Total Debt to Owners Fund| 0. 59| 0. 68| 1. 34| | | | | | | | Financial Charges Coverage Ratio| 6. 82| 5. 00| 6. 37| | | | | | | | Financial Charges Coverage Ratio Post Tax| 5. 75| 4. 32| 5. 15| | | | | | | | Management Efficiency Ratios| | | | | | | | | | Inventory Turnover Ratio| 9. 85| 10. 90| 9. 36| | | | | | | | Debtors Turnover Ratio| 67. 93| 46. 58| 41. 29| | | | | | | | Investments Turnover Ratio| 9. 85| 10. 90| 9. 36| | | | | | | | Fixed Assets Turnover Ratio| 1. 29| 1. 12| 1. 22| | | | | | | | Total Assets Turnover Ratio| 0. 38| 0. 40| 0. 43| | | | | | | | Asset Turnover Ratio| 1. 9| 1. 12| 1. 22| | | | | | | | | | | | | | | | | | | Average Raw Material Holding| 81. 57| 60. 63| 74. 12| | | | | | | | Average Finished Goods Held| 24. 02| 21. 78| 27. 88| | | | | | | | Number of Days In Working Capital| 140. 11| 20. 53| -4. 56| | | | | | | | Profit ; Loss Account Ratios| | | | | | | | | | Material Cost Composition| 32. 05| 33. 50| 35. 19| | | | | | | | Imported Composition of Raw Materials Consumed| 60. 95| 59. 69| 68. 85| | | | | | | | Selling Distribution Cost Composition| 0. 37| 0. 32| 0. 25| | | | | | | | Expenses as Composition of Total Sales| 8. 10| 8. 41| 13. 5| | | | | | | | Cash Flow Indicator Ratios| | | | | | | | | | Dividend Payout Ratio Net Profit| 19. 04| 16. 64| 27. 15| | | | | | | | Dividend Payout Ratio Cash Profit| 16. 32| 13. 68| 22. 80| | | | | | | | Earning Retention Ratio| 77. 27| 79. 66| 71. 16| | | | | | | | Cash Earning Retention Ratio| 81. 05| 83. 92| 76. 03| | | | | | | | Adjusted Cash Flow Times| 4. 10| 4. 83| 4. 58| | | | | | | | | | | | | | | | | | | | | | Earnings Per Share| 71. 58| 56. 37| 69. 70| | | | | | | | Book Value| 503. 19| 418. 94| 331. 68| | | | | | | | Turnover at Tata Steel India of Rs13,658 crore ($3. 4 billion) in the first half was 21 per cent up from the Rs11,308 crore ($2. 52 billion) in H1 FY10. Q2 sales of Rs7,107 crore ($1. 58 billion) were 25 per cent up from the Rs5,692 crore ($1. 27 billion) of Q2 FY10 and eight per cent up from the Rs6,551 crore ($1. 46 billion) of Q1 FY11. Tata Steel India posted an EBITDA of Rs6,327 crores ($1. 41 billion) in the first half, 67 per cent up from the Rs3,787 crore ($843 million) in H1 FY10. Q2 EBITDA of Rs3,362 crore ($748 million) was 68 per cent up from the Rs1,998 crore ($445 million) of Q2 FY10 and 13 per cent up from the Rs2,965 crore ($660 million) of Q1 FY11.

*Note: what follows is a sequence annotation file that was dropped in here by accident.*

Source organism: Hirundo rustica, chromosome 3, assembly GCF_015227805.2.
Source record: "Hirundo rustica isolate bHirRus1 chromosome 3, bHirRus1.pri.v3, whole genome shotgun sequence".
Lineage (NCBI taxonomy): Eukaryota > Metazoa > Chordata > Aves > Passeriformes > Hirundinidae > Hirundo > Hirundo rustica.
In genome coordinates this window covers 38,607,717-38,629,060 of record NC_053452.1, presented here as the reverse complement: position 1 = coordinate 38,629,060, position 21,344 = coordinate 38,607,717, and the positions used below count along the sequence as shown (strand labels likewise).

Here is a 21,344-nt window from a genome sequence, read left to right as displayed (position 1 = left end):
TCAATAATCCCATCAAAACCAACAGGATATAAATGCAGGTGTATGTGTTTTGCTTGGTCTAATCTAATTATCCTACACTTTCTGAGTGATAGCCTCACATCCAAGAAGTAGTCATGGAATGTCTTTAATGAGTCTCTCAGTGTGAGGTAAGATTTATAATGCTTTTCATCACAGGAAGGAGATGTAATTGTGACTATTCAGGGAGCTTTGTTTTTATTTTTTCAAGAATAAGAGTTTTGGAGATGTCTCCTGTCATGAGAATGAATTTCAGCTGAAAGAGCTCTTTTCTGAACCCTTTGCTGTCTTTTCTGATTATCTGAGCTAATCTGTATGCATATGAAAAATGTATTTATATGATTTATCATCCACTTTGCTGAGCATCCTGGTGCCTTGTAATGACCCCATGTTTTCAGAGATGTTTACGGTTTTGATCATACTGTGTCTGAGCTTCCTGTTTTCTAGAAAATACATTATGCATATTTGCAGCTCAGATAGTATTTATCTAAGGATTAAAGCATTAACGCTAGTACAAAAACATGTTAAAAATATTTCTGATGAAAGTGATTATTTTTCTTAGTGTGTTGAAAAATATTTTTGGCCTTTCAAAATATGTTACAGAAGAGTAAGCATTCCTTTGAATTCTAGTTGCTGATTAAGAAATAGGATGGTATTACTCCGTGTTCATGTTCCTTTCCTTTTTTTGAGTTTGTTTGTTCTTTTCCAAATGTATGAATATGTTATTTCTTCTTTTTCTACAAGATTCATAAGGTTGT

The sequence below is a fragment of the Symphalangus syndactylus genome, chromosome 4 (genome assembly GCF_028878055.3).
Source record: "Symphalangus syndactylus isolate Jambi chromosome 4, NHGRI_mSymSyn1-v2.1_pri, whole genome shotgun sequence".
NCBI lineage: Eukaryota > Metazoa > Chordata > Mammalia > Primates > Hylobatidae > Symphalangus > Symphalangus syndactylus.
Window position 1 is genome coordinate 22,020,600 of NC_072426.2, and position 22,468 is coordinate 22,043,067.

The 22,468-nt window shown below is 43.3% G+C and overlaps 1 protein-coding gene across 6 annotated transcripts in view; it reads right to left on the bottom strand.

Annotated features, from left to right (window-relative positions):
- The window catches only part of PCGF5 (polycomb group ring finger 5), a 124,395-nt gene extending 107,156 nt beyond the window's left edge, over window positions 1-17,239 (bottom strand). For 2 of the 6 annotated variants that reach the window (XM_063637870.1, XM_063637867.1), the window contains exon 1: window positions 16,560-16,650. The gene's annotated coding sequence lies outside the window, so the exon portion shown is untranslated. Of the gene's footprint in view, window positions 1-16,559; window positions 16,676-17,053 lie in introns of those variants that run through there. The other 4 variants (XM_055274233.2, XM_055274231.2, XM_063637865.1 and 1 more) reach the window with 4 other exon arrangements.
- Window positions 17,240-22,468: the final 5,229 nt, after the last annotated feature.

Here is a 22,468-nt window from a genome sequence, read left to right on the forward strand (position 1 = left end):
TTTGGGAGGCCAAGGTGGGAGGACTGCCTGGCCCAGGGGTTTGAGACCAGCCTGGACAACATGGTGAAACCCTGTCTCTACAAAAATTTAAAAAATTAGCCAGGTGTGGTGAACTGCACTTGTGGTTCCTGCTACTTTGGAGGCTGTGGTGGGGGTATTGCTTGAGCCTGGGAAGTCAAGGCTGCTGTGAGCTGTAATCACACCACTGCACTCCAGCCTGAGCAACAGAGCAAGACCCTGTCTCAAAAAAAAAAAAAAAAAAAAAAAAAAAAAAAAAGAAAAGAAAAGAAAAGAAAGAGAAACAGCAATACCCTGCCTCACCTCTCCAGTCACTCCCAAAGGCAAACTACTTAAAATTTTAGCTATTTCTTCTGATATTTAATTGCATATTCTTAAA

Financing ; Liquidity Strategy: During the financial crisis, the Company had focused on raising additional debt in order to maintain a liquidity buffer given the uncertain nature of the steel markets. However, given the lower level of earnings and increased debt, the leverage position of the Company had become sub-optimal. Therefore in FY 11, the Company continued on its journey of deleveraging. It repaid Rs. 4,258 crores of borrowings during the year. For the global financial crisis, the company responded very quickly on many fronts and financing was certainly one of them.